This country is approximately 98% Christian. The majority of those 98% are of Eastern Orthodox denomination. Meaning, ikons are as much part of worship, as they are of daily life and, indeed, art.
I have a complicated – or maybe just complex – relationship with religion, but I figure whatever faith you are, you can still appreciate ikons as pure art form.
“I don’t know if I should cross myself, or not,” I said at the beginning of the display, mostly to myself.
“Some do. Others don’t,” the museum attendant said, mostly to just say something.
The Good Shepherd.
Our Lady the Celestial Empress.
Two examples of St Nicholas iconography. He’s one of the more popular saints in the ROC. This one is wearing a “hat”, which means he’s the patron of winter celebrations in his name.
Our Lady Eleusa (Tenderness, or Merciful).
Bishop’s chair and staff.
A cupboard of sorts to keep the Holy Gifts in.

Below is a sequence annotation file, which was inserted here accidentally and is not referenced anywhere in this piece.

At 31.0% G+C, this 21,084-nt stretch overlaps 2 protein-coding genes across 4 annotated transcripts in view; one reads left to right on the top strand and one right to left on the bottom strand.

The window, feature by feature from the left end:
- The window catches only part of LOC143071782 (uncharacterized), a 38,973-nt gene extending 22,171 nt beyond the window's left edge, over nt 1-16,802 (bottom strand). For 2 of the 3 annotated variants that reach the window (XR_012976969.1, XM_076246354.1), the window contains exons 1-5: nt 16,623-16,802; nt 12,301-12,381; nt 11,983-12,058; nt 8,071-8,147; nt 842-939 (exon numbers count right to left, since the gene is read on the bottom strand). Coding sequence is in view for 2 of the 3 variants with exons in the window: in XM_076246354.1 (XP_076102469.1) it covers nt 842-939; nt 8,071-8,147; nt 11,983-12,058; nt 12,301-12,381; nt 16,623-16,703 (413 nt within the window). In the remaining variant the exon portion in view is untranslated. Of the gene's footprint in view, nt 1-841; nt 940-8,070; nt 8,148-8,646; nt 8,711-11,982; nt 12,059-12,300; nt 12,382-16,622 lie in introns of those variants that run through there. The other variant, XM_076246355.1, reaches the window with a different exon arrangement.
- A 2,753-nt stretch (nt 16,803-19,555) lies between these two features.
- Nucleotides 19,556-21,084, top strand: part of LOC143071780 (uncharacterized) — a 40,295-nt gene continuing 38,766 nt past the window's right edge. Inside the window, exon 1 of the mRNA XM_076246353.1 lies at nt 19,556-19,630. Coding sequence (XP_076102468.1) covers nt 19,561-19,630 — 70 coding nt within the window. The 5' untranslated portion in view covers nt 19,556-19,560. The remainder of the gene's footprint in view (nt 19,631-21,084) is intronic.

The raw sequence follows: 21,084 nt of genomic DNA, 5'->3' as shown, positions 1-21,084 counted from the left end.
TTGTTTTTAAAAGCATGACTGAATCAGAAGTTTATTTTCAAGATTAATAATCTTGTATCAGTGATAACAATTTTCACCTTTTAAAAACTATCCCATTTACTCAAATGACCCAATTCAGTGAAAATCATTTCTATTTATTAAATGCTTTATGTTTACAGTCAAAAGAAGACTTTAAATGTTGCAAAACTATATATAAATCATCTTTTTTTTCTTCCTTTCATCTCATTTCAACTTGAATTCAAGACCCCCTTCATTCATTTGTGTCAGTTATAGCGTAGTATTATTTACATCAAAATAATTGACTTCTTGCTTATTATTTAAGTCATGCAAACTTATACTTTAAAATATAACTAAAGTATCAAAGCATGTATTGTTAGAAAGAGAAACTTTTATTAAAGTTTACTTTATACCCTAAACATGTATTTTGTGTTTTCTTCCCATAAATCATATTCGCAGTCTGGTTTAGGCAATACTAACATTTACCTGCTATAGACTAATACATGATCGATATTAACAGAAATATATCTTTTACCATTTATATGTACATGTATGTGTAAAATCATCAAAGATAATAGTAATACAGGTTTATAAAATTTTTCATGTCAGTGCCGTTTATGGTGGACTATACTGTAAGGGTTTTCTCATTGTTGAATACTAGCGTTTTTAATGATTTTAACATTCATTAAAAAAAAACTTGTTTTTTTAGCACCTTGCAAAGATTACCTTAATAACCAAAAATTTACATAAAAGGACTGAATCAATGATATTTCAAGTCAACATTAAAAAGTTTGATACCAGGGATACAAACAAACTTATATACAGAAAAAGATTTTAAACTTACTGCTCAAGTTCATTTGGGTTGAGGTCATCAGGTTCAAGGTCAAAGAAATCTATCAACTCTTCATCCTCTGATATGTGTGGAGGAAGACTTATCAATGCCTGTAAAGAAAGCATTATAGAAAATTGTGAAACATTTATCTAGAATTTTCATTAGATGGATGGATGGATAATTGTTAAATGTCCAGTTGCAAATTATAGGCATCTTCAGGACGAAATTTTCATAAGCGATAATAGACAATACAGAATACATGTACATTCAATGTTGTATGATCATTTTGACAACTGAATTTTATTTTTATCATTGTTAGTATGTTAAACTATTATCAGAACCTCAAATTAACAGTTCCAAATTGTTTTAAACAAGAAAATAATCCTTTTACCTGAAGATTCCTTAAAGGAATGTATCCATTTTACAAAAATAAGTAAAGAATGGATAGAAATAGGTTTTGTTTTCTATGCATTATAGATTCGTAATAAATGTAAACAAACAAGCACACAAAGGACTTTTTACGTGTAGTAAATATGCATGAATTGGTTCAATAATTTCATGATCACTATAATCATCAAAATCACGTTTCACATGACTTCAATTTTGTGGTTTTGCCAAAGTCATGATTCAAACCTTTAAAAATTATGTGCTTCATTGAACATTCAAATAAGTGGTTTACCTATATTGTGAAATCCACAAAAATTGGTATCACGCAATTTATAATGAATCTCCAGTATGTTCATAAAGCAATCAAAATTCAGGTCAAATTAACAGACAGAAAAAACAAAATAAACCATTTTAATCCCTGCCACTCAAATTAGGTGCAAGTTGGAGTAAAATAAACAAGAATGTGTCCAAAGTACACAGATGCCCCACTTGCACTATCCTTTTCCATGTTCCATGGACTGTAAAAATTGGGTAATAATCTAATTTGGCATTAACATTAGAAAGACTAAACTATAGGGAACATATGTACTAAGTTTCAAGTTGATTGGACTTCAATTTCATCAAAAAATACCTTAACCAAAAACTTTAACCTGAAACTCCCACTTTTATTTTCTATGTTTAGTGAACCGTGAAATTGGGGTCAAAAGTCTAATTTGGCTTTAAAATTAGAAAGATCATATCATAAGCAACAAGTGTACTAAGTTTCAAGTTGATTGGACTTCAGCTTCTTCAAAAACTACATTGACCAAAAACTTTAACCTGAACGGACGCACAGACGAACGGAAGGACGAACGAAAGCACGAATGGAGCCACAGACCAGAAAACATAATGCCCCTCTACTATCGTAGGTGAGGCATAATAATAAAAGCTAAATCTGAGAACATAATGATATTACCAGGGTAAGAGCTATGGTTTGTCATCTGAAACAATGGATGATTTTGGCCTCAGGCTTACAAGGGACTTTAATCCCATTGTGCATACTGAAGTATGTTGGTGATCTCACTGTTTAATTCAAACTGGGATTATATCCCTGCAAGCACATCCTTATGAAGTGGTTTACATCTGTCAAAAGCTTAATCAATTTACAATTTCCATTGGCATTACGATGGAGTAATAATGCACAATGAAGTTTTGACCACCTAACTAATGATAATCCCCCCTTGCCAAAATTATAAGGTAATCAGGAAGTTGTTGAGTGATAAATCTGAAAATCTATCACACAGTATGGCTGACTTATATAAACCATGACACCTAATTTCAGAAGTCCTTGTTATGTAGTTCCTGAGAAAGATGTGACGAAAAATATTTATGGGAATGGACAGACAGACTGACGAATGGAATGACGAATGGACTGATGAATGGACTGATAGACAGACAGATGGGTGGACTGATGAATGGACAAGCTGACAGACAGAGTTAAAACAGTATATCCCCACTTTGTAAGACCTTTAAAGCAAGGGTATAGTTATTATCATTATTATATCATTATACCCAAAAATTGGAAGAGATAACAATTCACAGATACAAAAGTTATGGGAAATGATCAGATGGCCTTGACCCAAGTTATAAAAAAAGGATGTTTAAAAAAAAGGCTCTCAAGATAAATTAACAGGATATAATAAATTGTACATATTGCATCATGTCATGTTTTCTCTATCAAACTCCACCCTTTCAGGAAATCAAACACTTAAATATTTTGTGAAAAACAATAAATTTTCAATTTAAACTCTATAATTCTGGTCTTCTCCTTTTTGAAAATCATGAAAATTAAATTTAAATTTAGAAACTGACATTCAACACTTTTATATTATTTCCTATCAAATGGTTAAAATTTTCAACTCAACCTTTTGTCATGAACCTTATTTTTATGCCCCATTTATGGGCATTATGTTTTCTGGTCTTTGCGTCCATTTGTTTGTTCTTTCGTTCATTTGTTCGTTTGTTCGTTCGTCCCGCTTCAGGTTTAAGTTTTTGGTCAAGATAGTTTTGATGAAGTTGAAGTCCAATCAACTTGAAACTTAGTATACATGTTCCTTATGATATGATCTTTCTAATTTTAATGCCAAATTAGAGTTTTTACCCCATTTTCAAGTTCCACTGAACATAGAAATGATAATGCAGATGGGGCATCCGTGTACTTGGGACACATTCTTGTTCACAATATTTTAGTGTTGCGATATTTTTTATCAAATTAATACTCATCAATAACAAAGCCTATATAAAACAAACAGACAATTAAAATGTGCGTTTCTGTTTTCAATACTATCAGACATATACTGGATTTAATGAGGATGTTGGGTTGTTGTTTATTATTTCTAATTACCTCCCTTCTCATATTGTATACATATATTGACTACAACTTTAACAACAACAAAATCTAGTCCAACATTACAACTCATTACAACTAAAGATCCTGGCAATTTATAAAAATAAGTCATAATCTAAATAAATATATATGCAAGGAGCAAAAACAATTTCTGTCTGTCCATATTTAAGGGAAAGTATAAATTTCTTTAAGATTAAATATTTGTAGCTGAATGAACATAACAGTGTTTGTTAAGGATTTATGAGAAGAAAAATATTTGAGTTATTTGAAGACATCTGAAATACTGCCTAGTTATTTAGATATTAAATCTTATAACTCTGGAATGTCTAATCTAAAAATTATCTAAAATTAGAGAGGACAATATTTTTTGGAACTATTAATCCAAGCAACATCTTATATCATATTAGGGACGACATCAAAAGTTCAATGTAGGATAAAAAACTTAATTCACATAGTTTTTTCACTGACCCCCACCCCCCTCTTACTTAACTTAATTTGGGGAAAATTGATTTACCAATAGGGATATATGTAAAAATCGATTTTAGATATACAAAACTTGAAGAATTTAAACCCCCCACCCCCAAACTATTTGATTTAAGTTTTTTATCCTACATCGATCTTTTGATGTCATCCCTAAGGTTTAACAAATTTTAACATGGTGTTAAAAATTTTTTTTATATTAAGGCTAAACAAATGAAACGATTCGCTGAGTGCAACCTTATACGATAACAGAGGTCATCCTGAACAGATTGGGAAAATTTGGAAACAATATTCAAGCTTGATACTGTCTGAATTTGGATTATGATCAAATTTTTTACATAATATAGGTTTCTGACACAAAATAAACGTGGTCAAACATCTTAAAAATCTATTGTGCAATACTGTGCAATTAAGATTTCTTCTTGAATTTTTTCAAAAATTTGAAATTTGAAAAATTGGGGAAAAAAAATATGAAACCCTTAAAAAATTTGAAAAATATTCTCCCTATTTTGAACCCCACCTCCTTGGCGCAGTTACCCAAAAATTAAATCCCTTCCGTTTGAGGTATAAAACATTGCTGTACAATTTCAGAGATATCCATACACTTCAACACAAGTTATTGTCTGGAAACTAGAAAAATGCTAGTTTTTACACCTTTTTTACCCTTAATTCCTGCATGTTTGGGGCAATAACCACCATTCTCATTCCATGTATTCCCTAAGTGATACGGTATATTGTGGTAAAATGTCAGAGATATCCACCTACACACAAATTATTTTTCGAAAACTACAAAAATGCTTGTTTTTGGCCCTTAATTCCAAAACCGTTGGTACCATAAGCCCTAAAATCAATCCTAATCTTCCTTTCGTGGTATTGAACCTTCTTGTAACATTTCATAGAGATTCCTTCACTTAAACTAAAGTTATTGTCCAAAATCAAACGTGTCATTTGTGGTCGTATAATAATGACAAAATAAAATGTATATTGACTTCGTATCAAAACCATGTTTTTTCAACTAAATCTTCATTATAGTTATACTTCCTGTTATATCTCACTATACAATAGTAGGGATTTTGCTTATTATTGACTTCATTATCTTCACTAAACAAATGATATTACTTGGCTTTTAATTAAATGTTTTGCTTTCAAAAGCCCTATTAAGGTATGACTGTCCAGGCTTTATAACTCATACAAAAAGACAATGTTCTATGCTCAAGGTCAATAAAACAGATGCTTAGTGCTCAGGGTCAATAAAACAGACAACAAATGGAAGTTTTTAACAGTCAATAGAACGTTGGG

I resisted the urge to cross myself until the end of the second hall, until I saw the display above. I’ve done it unthinkingly in front of it. It was instinctive. Habitual, maybe. Natural, I suppose. The interesting thing, for me, is that out of all the displays of Christian art in these rooms, this particular ensemble is the most pagan-looking.
Dome cross. Something so industrial about it. Love it.
The Destruction of Sodom and Gomorrah. I’ve never seen it in iconography before.
St Nicholas’s Wonder, Salvation of the Three Innocent.
Theotokos with Child.